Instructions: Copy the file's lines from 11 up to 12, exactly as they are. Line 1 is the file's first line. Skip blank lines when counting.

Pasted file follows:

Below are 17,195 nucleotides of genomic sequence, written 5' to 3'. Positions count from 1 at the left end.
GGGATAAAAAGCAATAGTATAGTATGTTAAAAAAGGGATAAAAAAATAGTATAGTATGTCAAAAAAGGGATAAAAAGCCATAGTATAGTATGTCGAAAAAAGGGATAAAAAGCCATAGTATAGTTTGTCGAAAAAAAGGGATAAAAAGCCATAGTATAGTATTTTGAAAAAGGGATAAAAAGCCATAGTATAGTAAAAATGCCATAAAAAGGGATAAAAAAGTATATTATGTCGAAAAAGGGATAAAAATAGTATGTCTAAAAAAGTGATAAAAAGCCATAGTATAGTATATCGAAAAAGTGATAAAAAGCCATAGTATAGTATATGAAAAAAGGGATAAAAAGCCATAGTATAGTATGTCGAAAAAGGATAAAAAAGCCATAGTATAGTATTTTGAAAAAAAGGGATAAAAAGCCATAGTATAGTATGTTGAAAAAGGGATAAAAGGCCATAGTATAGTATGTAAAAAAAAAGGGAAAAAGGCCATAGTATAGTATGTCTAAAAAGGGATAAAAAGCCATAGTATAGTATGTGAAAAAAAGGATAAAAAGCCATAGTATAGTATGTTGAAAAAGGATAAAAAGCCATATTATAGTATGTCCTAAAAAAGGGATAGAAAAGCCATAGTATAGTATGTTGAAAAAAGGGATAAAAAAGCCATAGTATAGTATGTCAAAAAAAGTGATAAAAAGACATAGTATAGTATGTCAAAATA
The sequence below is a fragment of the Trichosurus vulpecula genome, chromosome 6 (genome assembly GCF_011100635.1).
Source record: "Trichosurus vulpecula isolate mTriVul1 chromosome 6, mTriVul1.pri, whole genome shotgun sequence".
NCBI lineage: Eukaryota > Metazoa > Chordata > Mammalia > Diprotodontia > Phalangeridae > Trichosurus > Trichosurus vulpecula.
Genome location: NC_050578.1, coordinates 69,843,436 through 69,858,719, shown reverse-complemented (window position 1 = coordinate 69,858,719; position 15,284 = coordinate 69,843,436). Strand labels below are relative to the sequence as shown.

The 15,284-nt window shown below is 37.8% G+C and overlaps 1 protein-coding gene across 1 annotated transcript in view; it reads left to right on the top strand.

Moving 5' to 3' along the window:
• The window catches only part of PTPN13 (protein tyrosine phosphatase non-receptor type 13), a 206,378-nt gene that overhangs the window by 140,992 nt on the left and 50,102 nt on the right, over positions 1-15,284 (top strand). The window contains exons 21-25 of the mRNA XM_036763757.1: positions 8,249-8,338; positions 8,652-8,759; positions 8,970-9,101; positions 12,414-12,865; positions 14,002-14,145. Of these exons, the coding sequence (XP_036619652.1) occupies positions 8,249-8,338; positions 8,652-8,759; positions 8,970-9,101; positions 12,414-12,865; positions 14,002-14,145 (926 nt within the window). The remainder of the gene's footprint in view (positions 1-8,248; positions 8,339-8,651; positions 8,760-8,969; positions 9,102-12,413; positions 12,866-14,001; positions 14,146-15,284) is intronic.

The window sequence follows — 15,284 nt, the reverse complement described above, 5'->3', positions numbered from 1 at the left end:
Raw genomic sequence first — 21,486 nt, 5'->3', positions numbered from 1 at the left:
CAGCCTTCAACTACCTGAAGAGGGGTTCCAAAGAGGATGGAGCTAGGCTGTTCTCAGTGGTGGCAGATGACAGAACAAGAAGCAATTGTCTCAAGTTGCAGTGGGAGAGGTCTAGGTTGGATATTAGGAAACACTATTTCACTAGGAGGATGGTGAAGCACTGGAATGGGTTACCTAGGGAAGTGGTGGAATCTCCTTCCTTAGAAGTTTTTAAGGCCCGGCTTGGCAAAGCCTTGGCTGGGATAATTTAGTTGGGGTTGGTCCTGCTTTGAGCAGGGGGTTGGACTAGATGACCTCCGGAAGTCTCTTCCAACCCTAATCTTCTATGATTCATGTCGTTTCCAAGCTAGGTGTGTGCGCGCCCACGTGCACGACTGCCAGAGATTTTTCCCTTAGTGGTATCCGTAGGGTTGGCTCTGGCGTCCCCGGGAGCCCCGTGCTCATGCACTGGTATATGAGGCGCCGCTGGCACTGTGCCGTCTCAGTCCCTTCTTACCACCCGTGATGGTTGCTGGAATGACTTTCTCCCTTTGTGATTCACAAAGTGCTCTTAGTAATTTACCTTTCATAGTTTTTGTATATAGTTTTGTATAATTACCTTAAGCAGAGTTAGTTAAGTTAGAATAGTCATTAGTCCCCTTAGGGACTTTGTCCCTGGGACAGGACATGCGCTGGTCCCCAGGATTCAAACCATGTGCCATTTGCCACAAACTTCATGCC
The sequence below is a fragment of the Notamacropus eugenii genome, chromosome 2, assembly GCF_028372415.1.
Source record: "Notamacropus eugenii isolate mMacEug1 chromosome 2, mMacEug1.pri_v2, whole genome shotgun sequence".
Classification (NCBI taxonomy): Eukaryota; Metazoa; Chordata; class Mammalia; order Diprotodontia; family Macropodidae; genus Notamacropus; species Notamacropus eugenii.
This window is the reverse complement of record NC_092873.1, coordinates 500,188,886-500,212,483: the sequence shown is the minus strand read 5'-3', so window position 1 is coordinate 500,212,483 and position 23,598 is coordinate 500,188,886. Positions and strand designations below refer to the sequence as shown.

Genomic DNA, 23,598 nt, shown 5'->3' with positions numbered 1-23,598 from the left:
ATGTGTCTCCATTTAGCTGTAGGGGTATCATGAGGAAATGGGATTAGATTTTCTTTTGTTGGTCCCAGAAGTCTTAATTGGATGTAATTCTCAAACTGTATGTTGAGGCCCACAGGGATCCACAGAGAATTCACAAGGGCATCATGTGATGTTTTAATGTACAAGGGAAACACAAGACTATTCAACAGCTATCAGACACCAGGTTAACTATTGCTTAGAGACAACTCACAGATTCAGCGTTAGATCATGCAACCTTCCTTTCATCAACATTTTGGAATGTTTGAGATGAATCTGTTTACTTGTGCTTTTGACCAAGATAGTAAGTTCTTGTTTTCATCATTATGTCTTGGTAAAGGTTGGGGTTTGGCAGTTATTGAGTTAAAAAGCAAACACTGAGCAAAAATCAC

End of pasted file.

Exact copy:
Raw genomic sequence first — 21,486 nt, 5'->3', positions numbered from 1 at the left:
CAGCCTTCAACTACCTGAAGAGGGGTTCCAAAGAGGATGGAGCTAGGCTGTTCTCAGTGGTGGCAGATGACAGAACAAGAAGCAATTGTCTCAAGTTGCAGTGGGAGAGGTCTAGGTTGGATATTAGGAAACACTATTTCACTAGGAGGATGGTGAAGCACTGGAATGGGTTACCTAGGGAAGTGGTGGAATCTCCTTCCTTAGAAGTTTTTAAGGCCCGGCTTGGCAAAGCCTTGGCTGGGATAATTTAGTTGGGGTTGGTCCTGCTTTGAGCAGGGGGTTGGACTAGATGACCTCCGGAAGTCTCTTCCAACCCTAATCTTCTATGATTCATGTCGTTTCCAAGCTAGGTGTGTGCGCGCCCACGTGCACGACTGCCAGAGATTTTTCCCTTAGTGGTATCCGTAGGGTTGGCTCTGGCGTCCCCGGGAGCCCCGTGCTCATGCACTGGTATATGAGGCGCCGCTGGCACTGTGCCGTCTCAGTCCCTTCTTACCACCCGTGATGGTTGCTGGAATGACTTTCTCCCTTTGTGATTCACAAAGTGCTCTTAGTAATTTACCTTTCATAGTTTTTGTATATAGTTTTGTATAATTACCTTAAGCAGAGTTAGTTAAGTTAGAATAGTCATTAGTCCCCTTAGGGACTTTGTCCCTGGGACAGGACATGCGCTGGTCCCCAGGATTCAAACCATGTGCCATTTGCCACAAACTTCATGCC